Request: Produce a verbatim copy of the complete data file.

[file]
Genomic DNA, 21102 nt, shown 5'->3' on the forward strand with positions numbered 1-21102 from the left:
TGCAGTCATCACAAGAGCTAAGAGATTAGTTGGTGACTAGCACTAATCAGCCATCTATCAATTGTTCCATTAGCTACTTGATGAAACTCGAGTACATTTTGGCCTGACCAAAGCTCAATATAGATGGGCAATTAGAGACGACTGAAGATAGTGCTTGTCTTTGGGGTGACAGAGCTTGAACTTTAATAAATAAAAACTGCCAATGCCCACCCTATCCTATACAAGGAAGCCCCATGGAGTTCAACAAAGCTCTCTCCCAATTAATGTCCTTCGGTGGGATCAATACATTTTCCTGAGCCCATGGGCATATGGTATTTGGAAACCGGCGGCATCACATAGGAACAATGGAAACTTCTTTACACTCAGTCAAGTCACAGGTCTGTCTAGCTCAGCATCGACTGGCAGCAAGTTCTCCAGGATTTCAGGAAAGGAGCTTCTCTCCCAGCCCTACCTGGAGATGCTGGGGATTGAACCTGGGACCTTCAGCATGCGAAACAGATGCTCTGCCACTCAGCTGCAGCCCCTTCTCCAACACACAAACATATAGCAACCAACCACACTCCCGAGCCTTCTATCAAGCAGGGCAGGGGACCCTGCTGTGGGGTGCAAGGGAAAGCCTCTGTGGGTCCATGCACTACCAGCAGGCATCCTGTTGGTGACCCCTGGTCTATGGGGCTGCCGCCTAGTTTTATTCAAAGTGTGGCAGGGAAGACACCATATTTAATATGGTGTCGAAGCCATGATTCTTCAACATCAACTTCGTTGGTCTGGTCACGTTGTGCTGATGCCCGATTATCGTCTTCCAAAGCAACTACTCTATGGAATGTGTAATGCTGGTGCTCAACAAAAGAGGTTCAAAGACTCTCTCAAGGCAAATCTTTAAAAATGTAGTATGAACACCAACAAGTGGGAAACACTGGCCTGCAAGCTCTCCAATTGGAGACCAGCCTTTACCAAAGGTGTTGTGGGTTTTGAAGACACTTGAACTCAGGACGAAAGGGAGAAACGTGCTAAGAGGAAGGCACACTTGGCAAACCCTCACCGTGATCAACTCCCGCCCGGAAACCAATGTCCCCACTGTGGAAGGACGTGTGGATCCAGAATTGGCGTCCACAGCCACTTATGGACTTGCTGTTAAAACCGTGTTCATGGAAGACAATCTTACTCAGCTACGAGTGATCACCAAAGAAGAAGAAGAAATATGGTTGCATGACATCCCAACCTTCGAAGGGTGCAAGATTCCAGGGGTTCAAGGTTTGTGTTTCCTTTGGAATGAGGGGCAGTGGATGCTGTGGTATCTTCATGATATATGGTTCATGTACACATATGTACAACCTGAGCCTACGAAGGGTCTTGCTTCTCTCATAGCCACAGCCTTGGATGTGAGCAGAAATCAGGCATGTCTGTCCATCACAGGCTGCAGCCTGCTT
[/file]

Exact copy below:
Genomic DNA, 21102 nt, shown 5'->3' on the forward strand with positions numbered 1-21102 from the left:
TGCAGTCATCACAAGAGCTAAGAGATTAGTTGGTGACTAGCACTAATCAGCCATCTATCAATTGTTCCATTAGCTACTTGATGAAACTCGAGTACATTTTGGCCTGACCAAAGCTCAATATAGATGGGCAATTAGAGACGACTGAAGATAGTGCTTGTCTTTGGGGTGACAGAGCTTGAACTTTAATAAATAAAAACTGCCAATGCCCACCCTATCCTATACAAGGAAGCCCCATGGAGTTCAACAAAGCTCTCTCCCAATTAATGTCCTTCGGTGGGATCAATACATTTTCCTGAGCCCATGGGCATATGGTATTTGGAAACCGGCGGCATCACATAGGAACAATGGAAACTTCTTTACACTCAGTCAAGTCACAGGTCTGTCTAGCTCAGCATCGACTGGCAGCAAGTTCTCCAGGATTTCAGGAAAGGAGCTTCTCTCCCAGCCCTACCTGGAGATGCTGGGGATTGAACCTGGGACCTTCAGCATGCGAAACAGATGCTCTGCCACTCAGCTGCAGCCCCTTCTCCAACACACAAACATATAGCAACCAACCACACTCCCGAGCCTTCTATCAAGCAGGGCAGGGGACCCTGCTGTGGGGTGCAAGGGAAAGCCTCTGTGGGTCCATGCACTACCAGCAGGCATCCTGTTGGTGACCCCTGGTCTATGGGGCTGCCGCCTAGTTTTATTCAAAGTGTGGCAGGGAAGACACCATATTTAATATGGTGTCGAAGCCATGATTCTTCAACATCAACTTCGTTGGTCTGGTCACGTTGTGCTGATGCCCGATTATCGTCTTCCAAAGCAACTACTCTATGGAATGTGTAATGCTGGTGCTCAACAAAAGAGGTTCAAAGACTCTCTCAAGGCAAATCTTTAAAAATGTAGTATGAACACCAACAAGTGGGAAACACTGGCCTGCAAGCTCTCCAATTGGAGACCAGCCTTTACCAAAGGTGTTGTGGGTTTTGAAGACACTTGAACTCAGGACGAAAGGGAGAAACGTGCTAAGAGGAAGGCACACTTGGCAAACCCTCACCGTGATCAACTCCCGCCCGGAAACCAATGTCCCCACTGTGGAAGGACGTGTGGATCCAGAATTGGCGTCCACAGCCACTTATGGACTTGCTGTTAAAACCGTGTTCATGGAAGACAATCTTACTCAGCTACGAGTGATCACCAAAGAAGAAGAAGAAATATGGTTGCATGACATCCCAACCTTCGAAGGGTGCAAGATTCCAGGGGTTCAAGGTTTGTGTTTCCTTTGGAATGAGGGGCAGTGGATGCTGTGGTATCTTCATGATATATGGTTCATGTACACATATGTACAACCTGAGCCTACGAAGGGTCTTGCTTCTCTCATAGCCACAGCCTTGGATGTGAGCAGAAATCAGGCATGTCTGTCCATCACAGGCTGCAGCCTGCTT